Authors: Gayle Wilson
Heart of the Night
In a darkened room in Atlanta, Georgia, Thorne Barrington put the phone back in its cradle. It took a conscious effort to force his fingers to unclench from around the receiver. He raised his left hand to run it tiredly through thick black hair, a habit left from childhood, used then to subdue its stubborn tendency to curl. He became aware that he still wore the latex gloves with which he had handled the letter.
He stripped them off and laid them on the table beside the telephone. He shivered suddenly, although, even with the efficiency of central air, the brutal heat of the Georgia summer had invaded the house. Finally he closed his eyes. There was nothing to do now except wait. He had had a lot of experience waiting during the last three years. As he had endured the rest, he would endure this, but the waiting was always so hard.
N AN OFFICE
a thousand miles away, Hall Draper also put a phone back in its cradle and sat for a moment reliving the triumph of last night’s game. They were in the play-offs, and Trent had gone two for three and then made a diving grab of a shot down the middle that no one had any right to expect a ten-year-old to catch. Tonight would be the test. The Sox were the best in the league, and everyone knew it.
Trent was pitching, and although Hall was nervous as a cat, he knew the boy wouldn’t be. Trent would be keyed up, looking forward to the game, the challenge, but he’d be okay with a loss. It would give him more time for other things. It was a long season, and the kids were always glad when it was over. It was the adults who suffered the letdown, who cared how it all turned out, who held the bitterness of defeat into the coolness of fall.
Hall had often vowed he’d never be one of those Little-League parents, but that was before it had been his kid up at bat,
son on the mound. The adrenaline started flooding, no matter what he told himself. Jackie wouldn’t even go to the games anymore. It made her too nervous. He just hoped for a win so he could sleep tonight.
“Mail,” Claudia sang out as she came through the door that separated his office from the small reception area. An eternally cheerful woman, a little heavy and beyond middle age, his secretary had previously worked for an attorney who had just retired. Hall sometimes thought she knew more about running a practice than he did.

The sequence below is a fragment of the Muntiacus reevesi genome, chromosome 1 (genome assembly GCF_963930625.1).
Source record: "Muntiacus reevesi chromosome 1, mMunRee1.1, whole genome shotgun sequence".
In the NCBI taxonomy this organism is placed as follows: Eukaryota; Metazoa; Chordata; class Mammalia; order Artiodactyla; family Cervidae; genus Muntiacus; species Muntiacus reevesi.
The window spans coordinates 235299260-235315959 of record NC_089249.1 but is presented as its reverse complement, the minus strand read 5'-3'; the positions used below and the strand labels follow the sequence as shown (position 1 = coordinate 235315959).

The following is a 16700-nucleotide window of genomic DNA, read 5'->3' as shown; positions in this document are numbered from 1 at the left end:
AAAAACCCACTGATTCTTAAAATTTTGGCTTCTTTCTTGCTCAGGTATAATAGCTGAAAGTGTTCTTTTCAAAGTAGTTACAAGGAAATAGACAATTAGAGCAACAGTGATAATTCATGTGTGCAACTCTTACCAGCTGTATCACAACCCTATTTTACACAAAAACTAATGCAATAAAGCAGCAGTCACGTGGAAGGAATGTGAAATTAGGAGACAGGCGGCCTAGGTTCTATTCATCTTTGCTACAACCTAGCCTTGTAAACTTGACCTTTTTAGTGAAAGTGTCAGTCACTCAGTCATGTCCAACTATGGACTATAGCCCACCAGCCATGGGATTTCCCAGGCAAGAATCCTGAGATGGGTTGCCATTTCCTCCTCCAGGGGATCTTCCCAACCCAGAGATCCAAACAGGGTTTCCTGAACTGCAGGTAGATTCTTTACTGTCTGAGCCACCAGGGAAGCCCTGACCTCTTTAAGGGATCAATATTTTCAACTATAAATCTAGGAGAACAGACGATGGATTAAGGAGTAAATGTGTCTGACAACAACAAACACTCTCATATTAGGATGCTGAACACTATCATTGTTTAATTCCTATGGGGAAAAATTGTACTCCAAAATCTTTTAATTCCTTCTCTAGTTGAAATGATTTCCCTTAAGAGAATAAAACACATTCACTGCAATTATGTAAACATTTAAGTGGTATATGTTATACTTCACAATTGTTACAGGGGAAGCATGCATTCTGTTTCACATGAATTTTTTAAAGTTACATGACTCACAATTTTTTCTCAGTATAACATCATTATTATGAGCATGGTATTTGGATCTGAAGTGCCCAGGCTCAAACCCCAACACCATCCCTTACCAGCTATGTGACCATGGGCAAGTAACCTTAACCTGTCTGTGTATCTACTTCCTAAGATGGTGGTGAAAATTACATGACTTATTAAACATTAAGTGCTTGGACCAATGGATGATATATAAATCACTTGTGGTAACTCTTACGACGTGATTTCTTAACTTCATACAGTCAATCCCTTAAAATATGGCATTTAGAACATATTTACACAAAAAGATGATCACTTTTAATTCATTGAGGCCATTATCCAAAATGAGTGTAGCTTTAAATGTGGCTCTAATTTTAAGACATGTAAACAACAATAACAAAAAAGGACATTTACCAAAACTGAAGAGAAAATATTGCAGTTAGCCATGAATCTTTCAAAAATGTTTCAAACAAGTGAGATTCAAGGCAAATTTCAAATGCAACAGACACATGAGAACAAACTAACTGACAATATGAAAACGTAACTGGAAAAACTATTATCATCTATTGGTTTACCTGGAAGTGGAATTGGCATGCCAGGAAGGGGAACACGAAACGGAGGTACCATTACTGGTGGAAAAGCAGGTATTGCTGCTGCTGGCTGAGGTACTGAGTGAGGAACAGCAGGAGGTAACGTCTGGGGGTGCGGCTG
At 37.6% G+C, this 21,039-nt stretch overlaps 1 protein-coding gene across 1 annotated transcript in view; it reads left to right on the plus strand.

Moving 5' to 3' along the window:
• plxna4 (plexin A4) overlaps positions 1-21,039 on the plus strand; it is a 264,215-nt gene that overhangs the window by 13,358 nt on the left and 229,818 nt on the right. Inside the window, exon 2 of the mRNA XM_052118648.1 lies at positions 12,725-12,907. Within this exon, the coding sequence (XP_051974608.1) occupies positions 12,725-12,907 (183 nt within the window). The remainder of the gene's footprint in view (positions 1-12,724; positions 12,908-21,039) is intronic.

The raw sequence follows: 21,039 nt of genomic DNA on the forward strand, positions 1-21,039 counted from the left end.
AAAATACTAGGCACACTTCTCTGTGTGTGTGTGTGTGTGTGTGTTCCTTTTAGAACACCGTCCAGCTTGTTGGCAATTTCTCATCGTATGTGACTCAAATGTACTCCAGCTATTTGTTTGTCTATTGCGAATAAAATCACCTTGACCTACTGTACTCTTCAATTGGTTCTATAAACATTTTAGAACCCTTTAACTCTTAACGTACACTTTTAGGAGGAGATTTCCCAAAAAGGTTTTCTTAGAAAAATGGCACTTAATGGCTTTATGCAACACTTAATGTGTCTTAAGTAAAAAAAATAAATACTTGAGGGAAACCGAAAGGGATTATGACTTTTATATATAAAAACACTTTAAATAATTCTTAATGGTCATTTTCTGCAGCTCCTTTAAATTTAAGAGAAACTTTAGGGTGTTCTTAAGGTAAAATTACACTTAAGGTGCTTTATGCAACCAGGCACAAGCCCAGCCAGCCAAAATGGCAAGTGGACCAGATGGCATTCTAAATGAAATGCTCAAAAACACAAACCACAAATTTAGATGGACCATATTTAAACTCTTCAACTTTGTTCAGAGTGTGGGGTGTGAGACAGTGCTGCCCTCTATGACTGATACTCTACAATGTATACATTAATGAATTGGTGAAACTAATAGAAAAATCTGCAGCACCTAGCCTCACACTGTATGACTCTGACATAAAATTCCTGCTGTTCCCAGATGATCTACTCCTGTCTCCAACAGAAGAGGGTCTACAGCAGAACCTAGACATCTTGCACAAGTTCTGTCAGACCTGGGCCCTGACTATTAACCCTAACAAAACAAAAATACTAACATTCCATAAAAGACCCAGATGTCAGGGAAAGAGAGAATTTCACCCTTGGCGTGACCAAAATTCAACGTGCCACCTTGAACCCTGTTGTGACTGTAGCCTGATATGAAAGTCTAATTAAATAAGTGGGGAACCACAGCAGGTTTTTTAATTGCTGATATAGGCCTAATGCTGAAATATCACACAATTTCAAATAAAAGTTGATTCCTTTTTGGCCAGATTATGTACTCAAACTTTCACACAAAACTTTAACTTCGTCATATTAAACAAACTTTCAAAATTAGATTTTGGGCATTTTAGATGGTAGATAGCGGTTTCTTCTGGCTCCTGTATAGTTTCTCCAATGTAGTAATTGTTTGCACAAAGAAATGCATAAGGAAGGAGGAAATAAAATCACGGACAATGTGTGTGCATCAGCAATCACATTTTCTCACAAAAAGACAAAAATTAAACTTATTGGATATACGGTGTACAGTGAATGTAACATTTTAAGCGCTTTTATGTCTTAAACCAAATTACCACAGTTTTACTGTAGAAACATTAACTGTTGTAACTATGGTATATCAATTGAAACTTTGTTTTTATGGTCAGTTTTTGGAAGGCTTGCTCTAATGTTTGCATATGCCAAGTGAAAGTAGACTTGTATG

He had come to it late, had postponed the dream because of a lack of money and an early marriage. Trent had arrived before they were on their feet financially, and Hall had worked days and attended classes at night. It had taken far longer than it should have before he had his degree and had passed the bar, and it had been a struggle since. He hadn’t attracted the interest of any of the big firms, his résumé unimpressive by his own standards. Even now, they were just barely getting by. Jackie was still working, but she didn’t seem to mind.
Life was good, he thought, a little surprised by the introspection. He was not by nature an introspective man.
“A couple of remittances, a bill and a package. You want me to open it?” Claudia asked, a matter of form, they both knew. It was always slow enough that even the mail was an event in his day.
“Who’s it from?” he asked, using his thumbnail to split one of the envelopes. It was a check from a client. A dollar-down-and-a-dollar-a-week law practice—he knew that’s all he had. But at least this one was still sending his dollar.
Claudia turned the package, pretending that she hadn’t already read the return address.
“Thornedyke Barrington,” she told him. “It’s marked personal. You know him?”
“If I do, I can’t remember where. It sounds familiar. Just leave it, and I’ll get to it later.”